Monday, July 21, 2014

Caffeine, Chocolate & The Pain of Novel Creation



 
 
I have entered the evolutionary state of creating a new novel.   My personal big bang.   I have polished my copy of Bard Maiden of Rhulon.  Now I am moving on to Blood of the Unicorn.  That involves a lot of work and the painstaking new mind set.  It is not just a simple template of a new novel with new characters that I build a book on.  A fresh novel takes a mental adjustment  New characters with fresh and often painful or wicked histories, different worlds (I am addicted to doing tales in a secondary world), new landscapes and kingdoms.  There is a bonding process when its all new that is often tricky.  It's odd at first.  You are working with strangers, essentially.  You make notes and character profiles, but they are not developed in your mind yet.  That comes with the writing.  For me, the characters tend to evolve as I write, which brings a number of changes to the characters and story even as I go.  No matter how much preparation I do, things change.  It is mentally painful and fun at the same time.  I go through the process of thinking of names and titles, do character profiles, etc. 
 
 
 
But when I begin to type-the story or characters change in various ways.  They morph.  My thought process shifts.  Often this has been good.  I have created some great characters that way-ones I never even considered.  They sort of jump at you in a your literary mind  with the stubborn tenacity of a bulldog.  Darcus from Gate of Souls was like that.  Unexpected.  Determined to stick around.  He was initially going to be a one shot character to get my main characters from location A to location B, and probably die in the process.  But when Darcus and Cathal began to verbally spar in that first scene, Darcus became a permanent character in the tale.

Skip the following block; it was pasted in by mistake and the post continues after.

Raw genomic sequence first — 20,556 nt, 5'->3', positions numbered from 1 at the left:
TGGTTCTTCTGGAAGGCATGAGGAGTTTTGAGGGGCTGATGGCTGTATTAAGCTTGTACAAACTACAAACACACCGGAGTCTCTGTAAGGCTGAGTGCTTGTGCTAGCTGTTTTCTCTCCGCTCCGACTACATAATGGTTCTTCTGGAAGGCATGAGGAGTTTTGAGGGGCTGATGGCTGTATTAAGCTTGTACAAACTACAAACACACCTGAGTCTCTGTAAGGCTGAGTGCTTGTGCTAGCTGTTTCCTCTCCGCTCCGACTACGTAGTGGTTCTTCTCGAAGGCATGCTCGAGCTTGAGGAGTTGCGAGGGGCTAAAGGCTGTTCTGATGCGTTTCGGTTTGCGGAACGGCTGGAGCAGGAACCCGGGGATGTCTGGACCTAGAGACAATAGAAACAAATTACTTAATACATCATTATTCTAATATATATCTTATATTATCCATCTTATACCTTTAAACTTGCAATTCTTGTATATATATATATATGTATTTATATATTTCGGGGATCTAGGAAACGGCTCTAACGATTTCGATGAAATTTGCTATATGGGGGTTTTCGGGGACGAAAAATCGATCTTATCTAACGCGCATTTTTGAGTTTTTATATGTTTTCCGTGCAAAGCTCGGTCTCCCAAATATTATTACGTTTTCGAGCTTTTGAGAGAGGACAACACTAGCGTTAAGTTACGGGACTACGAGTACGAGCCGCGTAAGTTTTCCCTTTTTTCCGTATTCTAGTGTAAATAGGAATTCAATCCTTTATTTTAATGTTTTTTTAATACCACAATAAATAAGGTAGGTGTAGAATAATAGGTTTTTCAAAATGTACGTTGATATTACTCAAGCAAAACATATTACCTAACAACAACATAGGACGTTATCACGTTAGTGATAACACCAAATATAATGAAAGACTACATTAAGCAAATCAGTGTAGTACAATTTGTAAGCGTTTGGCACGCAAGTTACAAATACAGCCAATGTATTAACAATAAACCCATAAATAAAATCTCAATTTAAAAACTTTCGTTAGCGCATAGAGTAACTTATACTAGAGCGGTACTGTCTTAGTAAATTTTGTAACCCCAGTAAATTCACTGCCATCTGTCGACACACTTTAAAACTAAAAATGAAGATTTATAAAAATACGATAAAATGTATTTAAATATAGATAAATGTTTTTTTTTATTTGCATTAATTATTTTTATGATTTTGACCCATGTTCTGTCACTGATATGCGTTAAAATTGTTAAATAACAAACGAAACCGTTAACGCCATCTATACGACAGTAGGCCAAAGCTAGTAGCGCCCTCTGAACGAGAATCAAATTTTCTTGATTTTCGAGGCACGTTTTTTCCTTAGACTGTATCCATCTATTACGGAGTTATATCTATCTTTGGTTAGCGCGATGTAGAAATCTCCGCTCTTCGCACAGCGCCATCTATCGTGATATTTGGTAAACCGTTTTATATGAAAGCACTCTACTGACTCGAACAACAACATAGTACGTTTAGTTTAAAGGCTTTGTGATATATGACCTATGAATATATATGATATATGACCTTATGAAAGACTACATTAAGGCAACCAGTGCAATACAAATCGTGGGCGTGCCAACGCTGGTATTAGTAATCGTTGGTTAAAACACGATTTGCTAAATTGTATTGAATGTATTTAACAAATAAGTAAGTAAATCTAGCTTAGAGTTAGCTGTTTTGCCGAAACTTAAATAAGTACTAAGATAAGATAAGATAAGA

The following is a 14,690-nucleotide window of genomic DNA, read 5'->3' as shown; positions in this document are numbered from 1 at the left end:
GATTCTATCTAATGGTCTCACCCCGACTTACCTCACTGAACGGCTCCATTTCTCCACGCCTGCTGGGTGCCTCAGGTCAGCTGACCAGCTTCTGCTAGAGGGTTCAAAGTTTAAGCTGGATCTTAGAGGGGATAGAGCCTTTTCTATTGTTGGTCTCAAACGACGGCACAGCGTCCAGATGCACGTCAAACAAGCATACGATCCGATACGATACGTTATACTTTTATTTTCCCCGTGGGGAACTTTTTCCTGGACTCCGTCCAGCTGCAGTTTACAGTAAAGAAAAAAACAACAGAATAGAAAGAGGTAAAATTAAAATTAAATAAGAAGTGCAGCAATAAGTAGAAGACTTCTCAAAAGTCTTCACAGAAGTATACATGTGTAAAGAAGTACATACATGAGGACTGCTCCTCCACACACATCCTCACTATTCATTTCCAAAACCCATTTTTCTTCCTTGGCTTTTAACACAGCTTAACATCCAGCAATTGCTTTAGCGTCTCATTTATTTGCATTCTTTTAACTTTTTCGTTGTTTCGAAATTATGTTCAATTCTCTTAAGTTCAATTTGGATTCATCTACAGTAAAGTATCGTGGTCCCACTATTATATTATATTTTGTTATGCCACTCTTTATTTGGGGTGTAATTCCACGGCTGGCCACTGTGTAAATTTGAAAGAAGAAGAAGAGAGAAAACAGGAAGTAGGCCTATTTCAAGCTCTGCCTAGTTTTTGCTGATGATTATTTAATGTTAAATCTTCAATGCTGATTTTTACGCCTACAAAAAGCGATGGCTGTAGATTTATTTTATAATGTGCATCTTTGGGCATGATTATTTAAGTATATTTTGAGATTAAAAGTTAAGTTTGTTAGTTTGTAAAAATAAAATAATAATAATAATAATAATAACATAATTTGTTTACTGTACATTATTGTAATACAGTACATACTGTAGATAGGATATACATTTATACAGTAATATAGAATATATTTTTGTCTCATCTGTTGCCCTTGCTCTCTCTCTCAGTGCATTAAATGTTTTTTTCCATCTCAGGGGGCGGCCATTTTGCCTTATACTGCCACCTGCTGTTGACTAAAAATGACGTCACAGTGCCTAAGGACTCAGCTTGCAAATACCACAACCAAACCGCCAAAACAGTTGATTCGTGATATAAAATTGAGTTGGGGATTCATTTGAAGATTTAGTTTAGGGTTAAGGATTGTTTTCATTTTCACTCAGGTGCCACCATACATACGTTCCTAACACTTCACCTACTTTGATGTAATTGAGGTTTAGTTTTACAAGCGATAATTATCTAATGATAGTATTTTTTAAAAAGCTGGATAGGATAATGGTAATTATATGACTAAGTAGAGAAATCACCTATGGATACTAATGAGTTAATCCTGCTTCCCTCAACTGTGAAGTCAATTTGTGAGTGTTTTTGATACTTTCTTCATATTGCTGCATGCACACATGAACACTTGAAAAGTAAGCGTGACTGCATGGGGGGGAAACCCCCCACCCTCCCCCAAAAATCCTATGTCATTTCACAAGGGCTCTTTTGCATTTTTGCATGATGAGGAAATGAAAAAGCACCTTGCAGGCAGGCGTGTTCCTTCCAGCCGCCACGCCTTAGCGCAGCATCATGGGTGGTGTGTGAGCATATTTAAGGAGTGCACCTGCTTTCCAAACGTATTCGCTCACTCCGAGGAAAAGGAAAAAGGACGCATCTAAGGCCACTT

So I face these challenges-the first 3 chapter easy flow, the barrier of panic, the battle to move beyond chapter 3, drinking too much coffee or tea, snacking on chocolate chip cookies as I compose more changes, spellchecking, forging ahead, buying more aspirin for the headaches of creation, getting stuck around chapters 8-10 before the dam breaks and I become a manic writing machine.  It's my process.
 
Such is the life of a writer.  Do not envy us.  We suffer.  We are cranky.  We are doomed. 
 
More later.  Until then, read more fantasy!
 
Verna McKinnon
 
 
   
 
 
 
 
            
 
 

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